Most of the time, in the world of bird and wildlife photography, you want the longest telephoto lens you can find. The new M.Zuiko 100-400mm F5.0-6.3 IS lens has an effective focal length of 200-800mm in a relatively compact, affordable form factor. If you add the MC-14 1.4X Teleconverter to the 100-400mm lens, you get a lens with an EFL of 1120mm. If you add the MC-20 2X Teleconverter you get all the way to 1600mm EFL.
Now THAT will get you lots of pixels on any creature that might come into your viewfinder, even if it is far away.
The promise of a new telephoto zoom from Olympus that can achieve that kind of reach has excited many bird and wildlife photographers, including me. I was fortunate enough to get to test the lens early. I have had a couple of outings with this lens and I have to say, it exceeded my hopes. I put it through its paces, using it in real world, professional bird photography situations.
I have used lenses in this focal range throughout my career. I have used most of the commercially available tele-zooms sold in the USA over the last 25 years. NOTHING in this price range and focal length comes close to the quality of the new 100-400mm F5.0-6.3 IS. Nothing.
Let’s start with the basic lens construction and then go on to handling. The 100-400mm is built with four ED lenses for suppressing color bleeding, two Super HR lenses, and two HR lenses for bright, clear, image performance all the way to the edges of the image, and across the entire zoom range. It has the famous ZERO (Zuiko Extra-low Reflection Optical) coating which in my tests, is effectively used to reduce ghosting and flaring. It’s very sturdy and hefty and well built, but it doesn’t feel as heavy as a lens capable of delivering an EFL of 800mm should be.
The rear focus system of the 100-400mm drives the lightweight focusing lenses for fast, high-precision AF performance. This lens is also equipped with a Focus Limiter. It allows switching the AF operating range between three levels according to the focusing distance for quick focusing and comfortable shooting even in the super-telephoto range. Also, the in-lens image stabilization featuring up to three stops of compensation and it actually enables handheld super-telephoto shooting.
This lens has a variable aperture meaning the further you extend the lens, the smaller the maximum aperture will be. Extended to 400mm (800 EFL) your aperture will be F6.3 wide open. You’ll notice that the M.Zuiko 300 F4 IS PRO is faster at F4, but it is also shorter and much more expensive.
Since the closer the distance between camera and subject, the shallower the depth-of-field, I was able to work at f/13 and still have a background that was pleasingly out of focus.
There are a couple of handling things I want to mention. Thankfully, Olympus built the lens collar with an Arca-Swiss compatible lens foot. This means you do not need a separate lens plate to mount this lens to any traditional Arca-Swiss compatible ball head or gimbal. This is the same as on the 300 F4 IS PRO lens and I love it. This means one less piece of equipment to buy, carry around and mess with. You can just mount this lens as is to any Arca-Swiss head.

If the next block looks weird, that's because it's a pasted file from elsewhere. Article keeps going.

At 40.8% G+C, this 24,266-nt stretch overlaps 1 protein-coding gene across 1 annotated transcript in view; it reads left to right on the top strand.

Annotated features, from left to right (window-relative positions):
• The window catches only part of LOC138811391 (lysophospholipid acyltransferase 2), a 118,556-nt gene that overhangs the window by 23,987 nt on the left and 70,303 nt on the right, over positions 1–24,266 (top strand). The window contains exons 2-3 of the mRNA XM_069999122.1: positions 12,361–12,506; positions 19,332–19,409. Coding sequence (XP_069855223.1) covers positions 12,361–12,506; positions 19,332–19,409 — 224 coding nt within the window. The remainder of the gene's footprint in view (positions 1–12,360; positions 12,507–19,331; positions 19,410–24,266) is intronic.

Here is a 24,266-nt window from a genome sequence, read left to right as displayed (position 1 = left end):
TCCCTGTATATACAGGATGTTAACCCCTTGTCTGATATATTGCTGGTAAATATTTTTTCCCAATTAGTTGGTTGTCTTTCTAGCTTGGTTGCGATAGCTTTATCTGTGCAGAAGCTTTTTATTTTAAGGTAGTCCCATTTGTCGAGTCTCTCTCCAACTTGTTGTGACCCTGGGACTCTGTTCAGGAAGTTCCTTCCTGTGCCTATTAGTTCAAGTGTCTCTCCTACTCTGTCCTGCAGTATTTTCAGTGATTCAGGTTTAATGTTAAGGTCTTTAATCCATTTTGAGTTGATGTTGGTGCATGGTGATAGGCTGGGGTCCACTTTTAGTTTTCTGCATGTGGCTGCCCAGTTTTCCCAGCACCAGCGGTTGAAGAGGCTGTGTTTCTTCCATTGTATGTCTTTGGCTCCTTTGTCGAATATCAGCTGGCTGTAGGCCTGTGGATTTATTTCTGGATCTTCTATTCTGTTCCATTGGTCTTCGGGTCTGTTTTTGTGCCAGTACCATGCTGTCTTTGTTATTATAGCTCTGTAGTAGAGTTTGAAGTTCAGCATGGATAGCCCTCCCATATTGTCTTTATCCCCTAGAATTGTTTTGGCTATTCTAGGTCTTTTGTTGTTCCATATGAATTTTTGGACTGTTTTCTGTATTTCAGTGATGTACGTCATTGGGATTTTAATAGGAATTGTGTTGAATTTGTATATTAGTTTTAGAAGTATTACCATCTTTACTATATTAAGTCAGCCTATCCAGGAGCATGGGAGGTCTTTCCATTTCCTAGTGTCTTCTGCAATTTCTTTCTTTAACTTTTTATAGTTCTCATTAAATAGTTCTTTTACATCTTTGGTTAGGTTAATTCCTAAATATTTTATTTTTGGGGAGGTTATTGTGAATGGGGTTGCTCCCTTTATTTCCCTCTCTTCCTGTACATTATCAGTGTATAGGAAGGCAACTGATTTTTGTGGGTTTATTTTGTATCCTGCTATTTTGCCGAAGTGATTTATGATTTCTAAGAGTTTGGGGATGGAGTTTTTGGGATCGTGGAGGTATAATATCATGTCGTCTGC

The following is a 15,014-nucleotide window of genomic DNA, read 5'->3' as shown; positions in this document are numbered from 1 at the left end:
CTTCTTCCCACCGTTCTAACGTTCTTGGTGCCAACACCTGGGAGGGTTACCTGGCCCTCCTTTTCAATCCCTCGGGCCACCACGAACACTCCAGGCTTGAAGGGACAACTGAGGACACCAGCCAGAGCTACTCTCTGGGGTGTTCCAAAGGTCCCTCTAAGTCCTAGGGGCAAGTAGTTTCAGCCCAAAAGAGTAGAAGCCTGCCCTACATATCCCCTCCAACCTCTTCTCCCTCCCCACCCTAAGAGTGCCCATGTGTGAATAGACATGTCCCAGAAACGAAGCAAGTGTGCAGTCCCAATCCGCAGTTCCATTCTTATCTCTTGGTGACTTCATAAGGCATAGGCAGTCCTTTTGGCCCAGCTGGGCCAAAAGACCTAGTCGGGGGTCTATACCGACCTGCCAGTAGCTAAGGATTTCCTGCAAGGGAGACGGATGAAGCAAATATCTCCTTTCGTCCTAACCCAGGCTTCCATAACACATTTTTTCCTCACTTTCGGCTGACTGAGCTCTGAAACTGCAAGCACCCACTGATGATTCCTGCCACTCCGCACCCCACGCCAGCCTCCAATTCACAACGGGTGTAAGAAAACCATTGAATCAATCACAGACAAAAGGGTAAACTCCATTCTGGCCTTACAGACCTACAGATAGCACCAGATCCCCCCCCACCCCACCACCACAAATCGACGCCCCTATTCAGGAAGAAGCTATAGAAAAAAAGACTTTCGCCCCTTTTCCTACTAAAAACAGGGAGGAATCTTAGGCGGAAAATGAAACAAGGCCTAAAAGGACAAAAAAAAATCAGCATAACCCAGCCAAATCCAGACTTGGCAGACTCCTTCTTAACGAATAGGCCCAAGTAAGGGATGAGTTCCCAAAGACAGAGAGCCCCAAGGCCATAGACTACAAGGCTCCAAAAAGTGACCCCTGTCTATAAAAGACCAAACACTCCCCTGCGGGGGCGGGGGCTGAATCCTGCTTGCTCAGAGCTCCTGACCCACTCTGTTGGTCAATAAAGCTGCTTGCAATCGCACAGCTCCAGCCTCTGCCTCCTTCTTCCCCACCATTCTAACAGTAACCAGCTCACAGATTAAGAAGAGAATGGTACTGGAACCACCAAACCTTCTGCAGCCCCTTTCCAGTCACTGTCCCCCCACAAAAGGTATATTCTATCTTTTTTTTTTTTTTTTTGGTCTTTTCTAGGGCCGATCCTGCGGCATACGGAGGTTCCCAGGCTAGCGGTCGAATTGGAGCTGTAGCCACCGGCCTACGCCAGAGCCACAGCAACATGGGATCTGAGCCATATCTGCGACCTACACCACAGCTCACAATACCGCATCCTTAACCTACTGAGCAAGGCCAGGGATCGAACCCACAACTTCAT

As mentioned, this lens comes with a focus limiter switch. This allows you to speed up autofocus acquisition when photographing subjects that are 1.3 to six meters, or six meters to infinity.
When working with subjects that are more distant to the camera, this limit really helps. There are other Olympus lenses with this feature, but on the 100-400mm it’s one I strongly recommend that photographers be more inclined to use. The 100-400mm does take a little longer to acquire focus of subjects more than six meters away if the focus limiter switch isn’t selected. But it’s there, so why not use it? I found it to be very effective.
Since some people have already asked me, the new 100-400mm lens does indeed come with a lens hood.Good news: it will also fit the 40-150mm F2.8 PRO.
Lastly, and this is the exciting news, the 100-400mm works with both of Olympus’ teleconverters – the MC-14 and MC-20. This gives you a maximum effective focal length of 1120mm and 1600mm respectively! I don’t think there are many lenses (for any camera system) capable of this kind of reach. While these distances present new opportunity, they also present new challenges. You will need to be careful about atmospheric distortion when working at 1600mm and your technique has to be very good to coax the best results out of this combo. But those are good problems to have.
1600mm! Come on, man. That is far out! (See what I did there?)
I tested both Olympus teleconverters on the 100-400mm and found that both performed beautifully. Some of the pictures that accompany this article were shot using the teleconverters. The results are sharp, and the image quality really very good, especially given the price point of this lens.
I have been able to get professional results out of almost every Olympus lens I have ever used. But I have never been able to so EASILY get professional results out of a “prosumer” lens from Olympus or anyone else as I have with the new 100-400mm.
Scott Bourne is a professional wildlife photographer, author and lecturer who specializes in birds. He was one of the founders of “This Week In Photo”, founder of “photofocus.com”, and is co-founder of the new “Photo Podcast Network” (photopodcasts.com). He’s been involved with photography for more than four decades and his work has appeared in more than 200 publications.